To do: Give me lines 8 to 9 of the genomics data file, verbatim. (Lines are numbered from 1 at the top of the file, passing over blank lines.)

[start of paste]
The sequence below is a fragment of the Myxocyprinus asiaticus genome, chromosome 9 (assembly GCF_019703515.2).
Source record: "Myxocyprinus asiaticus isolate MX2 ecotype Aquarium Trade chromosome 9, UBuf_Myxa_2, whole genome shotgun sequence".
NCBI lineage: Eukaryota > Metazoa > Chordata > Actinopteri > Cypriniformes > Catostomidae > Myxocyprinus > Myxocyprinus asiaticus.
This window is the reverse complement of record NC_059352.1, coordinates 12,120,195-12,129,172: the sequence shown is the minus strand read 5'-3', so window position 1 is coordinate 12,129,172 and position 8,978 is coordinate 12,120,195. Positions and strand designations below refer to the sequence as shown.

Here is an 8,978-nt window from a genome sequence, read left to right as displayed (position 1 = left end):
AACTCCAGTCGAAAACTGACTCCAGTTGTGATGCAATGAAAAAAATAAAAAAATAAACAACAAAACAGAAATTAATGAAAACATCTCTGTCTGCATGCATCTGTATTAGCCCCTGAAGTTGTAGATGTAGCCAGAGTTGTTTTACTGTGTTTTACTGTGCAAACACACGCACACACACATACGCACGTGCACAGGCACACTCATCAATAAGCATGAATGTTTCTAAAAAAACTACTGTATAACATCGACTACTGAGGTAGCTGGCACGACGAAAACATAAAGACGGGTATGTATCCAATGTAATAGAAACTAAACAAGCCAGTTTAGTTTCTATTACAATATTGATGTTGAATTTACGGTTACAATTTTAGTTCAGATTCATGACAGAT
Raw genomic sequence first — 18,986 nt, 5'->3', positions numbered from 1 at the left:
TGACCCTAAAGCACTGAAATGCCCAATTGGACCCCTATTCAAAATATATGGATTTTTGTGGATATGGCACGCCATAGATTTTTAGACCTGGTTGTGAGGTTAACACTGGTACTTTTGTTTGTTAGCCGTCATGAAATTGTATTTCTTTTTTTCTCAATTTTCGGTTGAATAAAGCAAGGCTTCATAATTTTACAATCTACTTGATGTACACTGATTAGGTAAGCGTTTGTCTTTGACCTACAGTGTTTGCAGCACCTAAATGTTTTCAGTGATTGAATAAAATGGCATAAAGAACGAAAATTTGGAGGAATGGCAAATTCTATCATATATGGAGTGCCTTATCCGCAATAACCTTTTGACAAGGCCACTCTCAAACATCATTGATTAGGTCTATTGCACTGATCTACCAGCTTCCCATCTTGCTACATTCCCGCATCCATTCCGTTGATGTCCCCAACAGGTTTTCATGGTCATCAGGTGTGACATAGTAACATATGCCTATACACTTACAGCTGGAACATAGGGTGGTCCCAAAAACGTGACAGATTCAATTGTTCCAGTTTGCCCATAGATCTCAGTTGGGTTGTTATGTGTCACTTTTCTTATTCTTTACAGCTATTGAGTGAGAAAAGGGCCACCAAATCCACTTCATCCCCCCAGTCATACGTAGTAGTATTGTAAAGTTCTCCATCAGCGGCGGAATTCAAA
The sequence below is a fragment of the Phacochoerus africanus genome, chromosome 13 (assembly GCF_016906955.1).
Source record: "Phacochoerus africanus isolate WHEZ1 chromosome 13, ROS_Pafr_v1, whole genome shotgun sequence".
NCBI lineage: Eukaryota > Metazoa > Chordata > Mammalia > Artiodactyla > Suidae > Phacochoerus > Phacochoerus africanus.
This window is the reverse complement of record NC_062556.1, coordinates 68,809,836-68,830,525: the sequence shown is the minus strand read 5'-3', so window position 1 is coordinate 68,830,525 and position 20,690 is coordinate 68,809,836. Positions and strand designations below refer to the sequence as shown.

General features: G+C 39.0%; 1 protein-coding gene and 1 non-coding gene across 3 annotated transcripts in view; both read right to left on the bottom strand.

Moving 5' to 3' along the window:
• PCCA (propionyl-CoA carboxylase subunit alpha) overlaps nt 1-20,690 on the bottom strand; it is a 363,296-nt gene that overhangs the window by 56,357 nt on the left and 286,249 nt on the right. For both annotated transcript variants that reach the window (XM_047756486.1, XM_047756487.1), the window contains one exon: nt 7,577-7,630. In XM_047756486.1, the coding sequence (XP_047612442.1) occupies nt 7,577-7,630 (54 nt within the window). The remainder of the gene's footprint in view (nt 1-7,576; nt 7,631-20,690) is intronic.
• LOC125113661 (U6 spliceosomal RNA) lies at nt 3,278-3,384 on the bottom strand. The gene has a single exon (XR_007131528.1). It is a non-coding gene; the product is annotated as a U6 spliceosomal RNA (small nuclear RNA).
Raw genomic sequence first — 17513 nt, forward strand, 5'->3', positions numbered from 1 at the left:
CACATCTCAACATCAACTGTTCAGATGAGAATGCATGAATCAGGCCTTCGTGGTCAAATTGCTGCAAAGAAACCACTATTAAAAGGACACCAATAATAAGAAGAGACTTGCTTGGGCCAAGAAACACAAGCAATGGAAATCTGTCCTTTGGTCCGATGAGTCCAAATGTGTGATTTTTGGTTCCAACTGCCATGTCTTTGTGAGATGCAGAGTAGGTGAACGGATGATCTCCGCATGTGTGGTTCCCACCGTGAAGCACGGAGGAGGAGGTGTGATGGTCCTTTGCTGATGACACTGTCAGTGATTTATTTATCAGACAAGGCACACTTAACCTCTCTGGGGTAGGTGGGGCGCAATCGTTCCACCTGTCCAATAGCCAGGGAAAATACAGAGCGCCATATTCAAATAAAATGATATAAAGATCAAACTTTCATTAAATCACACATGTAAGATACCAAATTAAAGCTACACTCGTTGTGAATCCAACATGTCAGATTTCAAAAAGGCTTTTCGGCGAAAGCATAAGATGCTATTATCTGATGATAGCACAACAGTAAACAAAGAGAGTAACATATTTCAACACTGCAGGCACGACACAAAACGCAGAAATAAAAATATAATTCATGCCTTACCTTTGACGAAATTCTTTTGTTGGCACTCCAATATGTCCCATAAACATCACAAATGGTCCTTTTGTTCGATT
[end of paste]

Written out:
TGACCCTAAAGCACTGAAATGCCCAATTGGACCCCTATTCAAAATATATGGATTTTTGTGGATATGGCACGCCATAGATTTTTAGACCTGGTTGTGAGGTTAACACTGGTACTTTTGTTTGTTAGCCGTCATGAAATTGTATTTCTTTTTTTCTCAATTTTCGGTTGAATAAAGCAAGGCTTCATAATTTTACAATCTACTTGATGTACACTGATTAGGTAAGCGTTTGTCTTTGACCTACAGTGTTTGCAGCACCTAAATGTTTTCAGTGATTGAATAAAATGGCATAAAGAACGAAAATTTGGAGGAATGGCAAATTCTATCATATATGGAGTGCCTTATCCGCAATAACCTTTTGACAAGGCCACTCTCAAACATCATTGATTAGGTCTATTGCACTGATCTACCAGCTTCCCATCTTGCTACATTCCCGCATCCATTCCGTTGATGTCCCCAACAGGTTTTCATGGTCATCAGGTGTGACATAGTAACATATGCCTATACACTTACAGCTGGAACATAGGGTGGTCCCAAAAACGTGACAGATTCAATTGTTCCAGTTTGCCCATAGATCTCAGTTGGGTTGTTATGTGTCACTTTTCTTATTCTTTACAGCTATTGAGTGAGAAAAGGGCCACCAAATCCACTTCATCCCCCCAGTCATACGTAGTAGTATTGTAAAGTTCTCCATCAGCGGCGGAATTCAAA
The sequence below is a fragment of the Phacochoerus africanus genome, chromosome 13 (assembly GCF_016906955.1).